Threshold to bring insolvency proceedings
The proposals are silent on the ability of creditors to start insolvency proceedings against a company by making a statutory demand. This is significant because when a creditor makes a statutory demand in relation to a debt due and payable to it and the company does not comply with the demand within 15 working days, there a presumption of insolvency against that company.
Australia, as part of its own Covid-19 measures, has temporarily increased the minimum amount of debt that needs to be outstanding for a creditor to be able to make a statutory demand from AUD 2,000 to AUD 20,000. The time available to a company to respond to a statutory demand has also been extended from 21 days to 6 months in Australia. As Aurelio Gurrea-Martínez has argued, in his recent article, these measures may not be enough to give companies the necessary protection at this time.
In New Zealand the thresholds are already lower than in Australia. A creditor can make a statutory demand when a minimum amount of NZD 1,000 is due and payable, and the time available for the company to comply is 15 days. Yet, no change to these rules has been proposed in the COVID-19 context. This seems unlikely to be an oversight on the part of the government since it has had time to consider responses in other countries. What gives?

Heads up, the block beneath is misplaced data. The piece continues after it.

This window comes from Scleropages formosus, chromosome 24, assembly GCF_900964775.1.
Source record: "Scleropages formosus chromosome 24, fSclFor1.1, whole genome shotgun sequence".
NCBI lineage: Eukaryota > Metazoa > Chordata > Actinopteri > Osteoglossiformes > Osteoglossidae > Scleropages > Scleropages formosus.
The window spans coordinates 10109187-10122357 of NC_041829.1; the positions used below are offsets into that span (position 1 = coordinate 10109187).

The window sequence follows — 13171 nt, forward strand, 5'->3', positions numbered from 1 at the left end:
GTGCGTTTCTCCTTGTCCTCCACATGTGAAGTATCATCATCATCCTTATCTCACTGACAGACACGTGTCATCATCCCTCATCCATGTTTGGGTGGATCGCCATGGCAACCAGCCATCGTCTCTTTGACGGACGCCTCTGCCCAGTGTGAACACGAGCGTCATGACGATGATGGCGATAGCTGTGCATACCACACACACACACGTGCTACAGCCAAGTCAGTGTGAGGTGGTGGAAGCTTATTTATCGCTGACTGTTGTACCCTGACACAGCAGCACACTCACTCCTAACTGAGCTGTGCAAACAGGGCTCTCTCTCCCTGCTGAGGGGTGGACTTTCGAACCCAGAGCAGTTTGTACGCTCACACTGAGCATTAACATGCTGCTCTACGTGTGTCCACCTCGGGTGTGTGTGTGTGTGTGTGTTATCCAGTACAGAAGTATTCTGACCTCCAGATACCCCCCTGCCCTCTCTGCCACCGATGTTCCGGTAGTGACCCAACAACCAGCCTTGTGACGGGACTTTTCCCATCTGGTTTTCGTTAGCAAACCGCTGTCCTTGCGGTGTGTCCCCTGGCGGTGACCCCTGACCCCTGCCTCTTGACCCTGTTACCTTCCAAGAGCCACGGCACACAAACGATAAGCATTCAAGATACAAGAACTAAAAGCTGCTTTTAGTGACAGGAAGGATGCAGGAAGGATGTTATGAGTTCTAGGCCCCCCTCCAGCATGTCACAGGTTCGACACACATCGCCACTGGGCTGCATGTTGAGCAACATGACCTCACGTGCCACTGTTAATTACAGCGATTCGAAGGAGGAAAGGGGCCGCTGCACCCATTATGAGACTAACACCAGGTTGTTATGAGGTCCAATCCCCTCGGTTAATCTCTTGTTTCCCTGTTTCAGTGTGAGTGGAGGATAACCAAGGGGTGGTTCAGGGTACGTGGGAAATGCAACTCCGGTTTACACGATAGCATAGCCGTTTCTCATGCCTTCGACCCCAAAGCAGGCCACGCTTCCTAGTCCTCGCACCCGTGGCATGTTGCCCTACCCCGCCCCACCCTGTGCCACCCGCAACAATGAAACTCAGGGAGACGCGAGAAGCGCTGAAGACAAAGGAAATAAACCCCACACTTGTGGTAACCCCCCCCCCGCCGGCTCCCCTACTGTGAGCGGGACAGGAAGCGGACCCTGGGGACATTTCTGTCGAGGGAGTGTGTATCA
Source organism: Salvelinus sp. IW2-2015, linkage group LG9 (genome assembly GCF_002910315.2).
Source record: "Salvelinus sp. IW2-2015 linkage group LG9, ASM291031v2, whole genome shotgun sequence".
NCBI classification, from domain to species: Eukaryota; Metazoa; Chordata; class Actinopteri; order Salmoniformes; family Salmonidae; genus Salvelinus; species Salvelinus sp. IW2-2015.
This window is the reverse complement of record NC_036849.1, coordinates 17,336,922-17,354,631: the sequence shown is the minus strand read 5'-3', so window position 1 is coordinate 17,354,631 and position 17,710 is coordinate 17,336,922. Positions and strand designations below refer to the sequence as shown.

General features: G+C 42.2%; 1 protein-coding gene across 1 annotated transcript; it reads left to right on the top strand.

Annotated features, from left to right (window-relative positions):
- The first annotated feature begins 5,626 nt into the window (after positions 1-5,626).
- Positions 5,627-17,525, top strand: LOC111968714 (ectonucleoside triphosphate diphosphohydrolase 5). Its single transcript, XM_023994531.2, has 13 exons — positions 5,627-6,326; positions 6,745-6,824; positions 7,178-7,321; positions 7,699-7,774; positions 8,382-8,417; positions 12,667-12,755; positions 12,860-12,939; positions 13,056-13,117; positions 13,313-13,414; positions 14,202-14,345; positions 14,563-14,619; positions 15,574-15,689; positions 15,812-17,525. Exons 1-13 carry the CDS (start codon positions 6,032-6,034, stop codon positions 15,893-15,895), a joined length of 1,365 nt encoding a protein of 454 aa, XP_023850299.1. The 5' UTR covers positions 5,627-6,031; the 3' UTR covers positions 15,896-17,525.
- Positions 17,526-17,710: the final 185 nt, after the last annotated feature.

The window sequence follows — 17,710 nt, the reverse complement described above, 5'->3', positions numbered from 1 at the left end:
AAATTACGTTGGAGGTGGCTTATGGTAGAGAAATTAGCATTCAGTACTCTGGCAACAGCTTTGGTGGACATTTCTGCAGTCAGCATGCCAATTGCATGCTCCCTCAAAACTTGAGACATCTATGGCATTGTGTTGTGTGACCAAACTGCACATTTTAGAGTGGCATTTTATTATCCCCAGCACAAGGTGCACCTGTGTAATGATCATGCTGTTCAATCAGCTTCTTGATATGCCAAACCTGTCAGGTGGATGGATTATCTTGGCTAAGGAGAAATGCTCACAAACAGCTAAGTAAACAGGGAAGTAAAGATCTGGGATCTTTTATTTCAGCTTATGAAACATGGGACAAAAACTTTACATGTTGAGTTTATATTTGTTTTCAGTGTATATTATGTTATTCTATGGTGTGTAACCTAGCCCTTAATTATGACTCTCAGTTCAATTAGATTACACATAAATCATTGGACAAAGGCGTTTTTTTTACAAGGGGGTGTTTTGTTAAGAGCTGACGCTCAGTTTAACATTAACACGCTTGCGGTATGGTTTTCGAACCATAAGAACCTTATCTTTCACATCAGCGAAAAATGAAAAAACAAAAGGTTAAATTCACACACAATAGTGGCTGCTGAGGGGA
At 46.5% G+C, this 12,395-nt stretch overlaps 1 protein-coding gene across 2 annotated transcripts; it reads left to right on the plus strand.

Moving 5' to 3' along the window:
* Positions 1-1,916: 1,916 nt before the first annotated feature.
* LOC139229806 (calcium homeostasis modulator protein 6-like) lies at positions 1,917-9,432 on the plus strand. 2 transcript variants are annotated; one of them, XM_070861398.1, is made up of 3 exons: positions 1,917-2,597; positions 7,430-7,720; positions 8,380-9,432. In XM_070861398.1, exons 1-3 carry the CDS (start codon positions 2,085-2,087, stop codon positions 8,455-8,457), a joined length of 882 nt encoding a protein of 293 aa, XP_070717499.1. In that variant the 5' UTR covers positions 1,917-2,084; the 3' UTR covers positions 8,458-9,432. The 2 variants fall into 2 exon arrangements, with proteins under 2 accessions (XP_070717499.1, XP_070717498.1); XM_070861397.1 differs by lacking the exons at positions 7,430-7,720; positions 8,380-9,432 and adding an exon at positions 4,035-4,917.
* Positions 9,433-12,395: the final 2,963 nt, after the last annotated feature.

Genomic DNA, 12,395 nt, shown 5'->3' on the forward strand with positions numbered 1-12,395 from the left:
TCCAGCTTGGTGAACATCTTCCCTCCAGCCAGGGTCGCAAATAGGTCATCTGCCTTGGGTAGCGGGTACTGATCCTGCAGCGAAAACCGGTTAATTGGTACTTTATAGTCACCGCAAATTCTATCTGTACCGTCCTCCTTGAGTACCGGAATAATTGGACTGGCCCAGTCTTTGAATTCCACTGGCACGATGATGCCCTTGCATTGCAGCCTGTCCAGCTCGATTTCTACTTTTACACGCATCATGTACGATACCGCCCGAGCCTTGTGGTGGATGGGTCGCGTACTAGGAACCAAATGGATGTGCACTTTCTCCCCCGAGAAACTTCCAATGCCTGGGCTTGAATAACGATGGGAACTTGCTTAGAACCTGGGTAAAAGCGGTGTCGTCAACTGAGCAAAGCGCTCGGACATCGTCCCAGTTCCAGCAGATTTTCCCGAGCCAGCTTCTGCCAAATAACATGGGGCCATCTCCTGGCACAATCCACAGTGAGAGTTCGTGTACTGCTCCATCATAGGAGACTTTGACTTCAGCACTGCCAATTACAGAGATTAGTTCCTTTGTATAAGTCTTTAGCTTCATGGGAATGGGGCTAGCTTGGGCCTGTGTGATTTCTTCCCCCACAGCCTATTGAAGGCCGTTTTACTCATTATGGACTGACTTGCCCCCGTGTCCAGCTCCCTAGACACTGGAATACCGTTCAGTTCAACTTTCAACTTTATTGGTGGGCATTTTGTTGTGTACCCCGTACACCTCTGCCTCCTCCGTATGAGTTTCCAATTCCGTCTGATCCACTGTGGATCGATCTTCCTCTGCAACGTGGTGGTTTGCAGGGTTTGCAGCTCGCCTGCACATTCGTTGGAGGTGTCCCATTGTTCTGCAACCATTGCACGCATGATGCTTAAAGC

Perhaps the idea is that the BDH proposal (which has no analogue in Australia) will provide debtors with all the protection they need.
Debtor-in possession model?
Instead of increasing the threshold for creditors to file a statutory demand, the BDH allows New Zealand companies to proactively confer with creditors and seek a moratorium on its debts. Thus, the New Zealand measures (once enacted) have created a debtor-in-possession model via the BDH regime where the management of the debtor company remains in control and works with creditors to steady the ship. This is the better approach because it allows company management and creditors to work collaboratively. As I’ve argued in other work, the debtor-in-possession model has many advantages even in normal times.
Akshaya Kamalnath is Lecturer in Corporate Law at Auckland University of Technology.